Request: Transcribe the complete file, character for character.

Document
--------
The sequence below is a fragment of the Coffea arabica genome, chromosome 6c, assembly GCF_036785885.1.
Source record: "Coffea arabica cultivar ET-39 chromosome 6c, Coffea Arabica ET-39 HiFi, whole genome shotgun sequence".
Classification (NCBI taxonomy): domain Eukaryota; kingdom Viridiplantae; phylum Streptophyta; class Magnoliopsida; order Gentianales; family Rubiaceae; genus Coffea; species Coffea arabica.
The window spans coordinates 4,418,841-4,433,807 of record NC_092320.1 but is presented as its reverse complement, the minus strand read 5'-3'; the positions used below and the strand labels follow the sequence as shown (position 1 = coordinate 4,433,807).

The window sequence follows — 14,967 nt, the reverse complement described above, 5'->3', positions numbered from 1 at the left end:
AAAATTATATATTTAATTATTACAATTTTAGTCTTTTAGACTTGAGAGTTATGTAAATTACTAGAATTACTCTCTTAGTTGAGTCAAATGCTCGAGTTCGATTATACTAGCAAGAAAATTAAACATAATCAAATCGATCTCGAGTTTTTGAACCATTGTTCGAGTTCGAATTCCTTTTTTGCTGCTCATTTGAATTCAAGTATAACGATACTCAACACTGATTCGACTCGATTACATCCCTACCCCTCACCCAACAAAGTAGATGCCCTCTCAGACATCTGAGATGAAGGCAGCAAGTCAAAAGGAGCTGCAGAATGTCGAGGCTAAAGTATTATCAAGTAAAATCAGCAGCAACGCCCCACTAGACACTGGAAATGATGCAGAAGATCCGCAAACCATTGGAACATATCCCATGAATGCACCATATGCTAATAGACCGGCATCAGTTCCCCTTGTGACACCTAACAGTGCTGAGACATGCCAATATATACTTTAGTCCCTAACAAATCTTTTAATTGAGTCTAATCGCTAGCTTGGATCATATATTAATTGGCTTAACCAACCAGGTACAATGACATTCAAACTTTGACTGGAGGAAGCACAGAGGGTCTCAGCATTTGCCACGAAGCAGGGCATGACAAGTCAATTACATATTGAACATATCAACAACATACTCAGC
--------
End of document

The sequence below is a fragment of the Coffea arabica genome, chromosome 6c, assembly GCF_036785885.1.
Source record: "Coffea arabica cultivar ET-39 chromosome 6c, Coffea Arabica ET-39 HiFi, whole genome shotgun sequence".
Classification (NCBI taxonomy): domain Eukaryota; kingdom Viridiplantae; phylum Streptophyta; class Magnoliopsida; order Gentianales; family Rubiaceae; genus Coffea; species Coffea arabica.
The window spans coordinates 4,418,841-4,433,807 of record NC_092320.1 but is presented as its reverse complement, the minus strand read 5'-3'; the positions used below and the strand labels follow the sequence as shown (position 1 = coordinate 4,433,807).

The window sequence follows — 14,967 nt, the reverse complement described above, 5'->3', positions numbered from 1 at the left end:
AAAATTATATATTTAATTATTACAATTTTAGTCTTTTAGACTTGAGAGTTATGTAAATTACTAGAATTACTCTCTTAGTTGAGTCAAATGCTCGAGTTCGATTATACTAGCAAGAAAATTAAACATAATCAAATCGATCTCGAGTTTTTGAACCATTGTTCGAGTTCGAATTCCTTTTTTGCTGCTCATTTGAATTCAAGTATAACGATACTCAACACTGATTCGACTCGATTACATCCCTACCCCTCACCCAACAAAGTAGATGCCCTCTCAGACATCTGAGATGAAGGCAGCAAGTCAAAAGGAGCTGCAGAATGTCGAGGCTAAAGTATTATCAAGTAAAATCAGCAGCAACGCCCCACTAGACACTGGAAATGATGCAGAAGATCCGCAAACCATTGGAACATATCCCATGAATGCACCATATGCTAATAGACCGGCATCAGTTCCCCTTGTGACACCTAACAGTGCTGAGACATGCCAATATATACTTTAGTCCCTAACAAATCTTTTAATTGAGTCTAATCGCTAGCTTGGATCATATATTAATTGGCTTAACCAACCAGGTACAATGACATTCAAACTTTGACTGGAGGAAGCACAGAGGGTCTCAGCATTTGCCACGAAGCAGGGCATGACAAGTCAATTACATATTGAACATATCAACAACATACTCAGC